Congressional legislation titled “Blue Lives Matter,” which would make cop killing a “hate crime,” will move to a floor vote in September, despite having no Democrat support.
With year-on-year gunfire deaths of police up 94 percent 16 Republican sponsors will bring the Blue Lives Matter Act, to debate and a floor vote when the U.S. House and Senate return from their summer recess.
There have been 66 police officers and 24 police K9s who have died in the line of duty in 2016, according to the “Officer Down Memorial” web site. That is actually 3 percent better than total deaths by this time last year.
Although automobile accidents and automobile assaults have historically been the largest contributor police officer fatalities, the recent ambush assassinations of police officers in a number of states has almost doubled the number of deaths associated with gunfire this year.
The Louisiana legislature recently passed a “Blue Lives Matter” law at the state level, and Democrat Gov. John Bel Edwards, whose family includes four generations of police officers, signed it in May to add up to five years to prison sentences for “targeting” police.
The covered classes include police, firefighters and emergency medical responders, on a list of “hate crime” criteria including race, age, gender, religion, color, creed, disability, sexual orientation, national origin, or ancestry.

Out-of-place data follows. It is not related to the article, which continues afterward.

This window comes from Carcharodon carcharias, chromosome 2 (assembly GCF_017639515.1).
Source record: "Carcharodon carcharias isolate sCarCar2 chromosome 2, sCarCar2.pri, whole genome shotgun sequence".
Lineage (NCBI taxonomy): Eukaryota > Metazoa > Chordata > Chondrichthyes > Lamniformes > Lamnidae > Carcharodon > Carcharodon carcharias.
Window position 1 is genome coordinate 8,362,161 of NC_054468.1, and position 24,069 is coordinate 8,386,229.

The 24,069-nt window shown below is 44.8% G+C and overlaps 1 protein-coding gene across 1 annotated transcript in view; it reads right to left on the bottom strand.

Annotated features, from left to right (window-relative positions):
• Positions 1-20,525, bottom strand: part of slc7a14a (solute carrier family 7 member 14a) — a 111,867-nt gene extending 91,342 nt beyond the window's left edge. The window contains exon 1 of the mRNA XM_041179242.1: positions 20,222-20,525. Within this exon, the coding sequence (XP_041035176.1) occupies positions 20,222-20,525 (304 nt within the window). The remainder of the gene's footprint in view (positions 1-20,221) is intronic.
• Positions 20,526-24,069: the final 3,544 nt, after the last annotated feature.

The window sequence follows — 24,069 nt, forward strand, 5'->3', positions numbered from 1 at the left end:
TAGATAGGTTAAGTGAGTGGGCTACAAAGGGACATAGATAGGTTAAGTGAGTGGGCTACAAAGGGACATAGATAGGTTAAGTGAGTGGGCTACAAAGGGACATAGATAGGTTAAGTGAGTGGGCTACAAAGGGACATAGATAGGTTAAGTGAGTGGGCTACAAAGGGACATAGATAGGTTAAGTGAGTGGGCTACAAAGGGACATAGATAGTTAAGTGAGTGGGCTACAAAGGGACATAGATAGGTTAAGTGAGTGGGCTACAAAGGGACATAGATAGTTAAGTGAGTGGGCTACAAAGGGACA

The Louisiana debate pitted police unions and other safety unions, which usually lean Democrat, against an array of civil rights groups that claimed police have not faced the historic discrimination that hate crime designation was supposed to address.
But the movement for a national “Blue Lives Matter Act” has accelerated after television coverage of the horrific targeting of police officers in Dallas and Baton Rouge.
Kyle Huwa, a spokesman for the federal bill’s author, Colorado Republican Rep. Ken Buck, told Reuters, “Since the Baton Rouge tragedy, we’ve received calls and messages from around the country from individuals asking about the ‘Blue Lives Matter Act’, and we’re confident more members of Congress will be co-sponsoring the legislation as soon as they can when Congress reconvenes.”
The “Blue Lives Matter” movement is a reaction to the “Black Lives Matter” movement, which arose in the wake of allegations of police udeliberately sing lethal force against black men.
President Obama, Vice President Biden and Attorney General Loretta Lynch met with six leaders of ‘The Fraternal Order of Police Executives’ on July 11, following the assassination of five police officers in Dallas by a man allegedly inspired by the Black Lives Matter movement the week before.
The President compared the Dallas deaths to “horrible shootings not too long ago in Charleston at the church where Dylann Roof killed a number of black people.”
Obama claimed that there was no need for Blue Lives Matter legislation, because the Dallas shooter, were he still alive, “most certainly would” be prosecuted by the federal government for a hate crime and subject to harsher penalties.
When pressed by the Fraternal Order members regarding the Blue Lives Matter legislation, Obama was noncommittal.
Allison Padilla-Goodman, regional director for the south-central division of the Anti-Defamation League (ADL), told the left-wing Mother Jones magazine that adding police officers to the hate crime list “distorts the purpose of the original legislation.”
The ADL claims that the law should protect people who are victimized because of immutable characteristics, something that someone cannot change about themselves or should not have to change about themselves. ADL opposes Blue Live Matter legislation because “occupation is temporary and an inherently different kind of attribute.”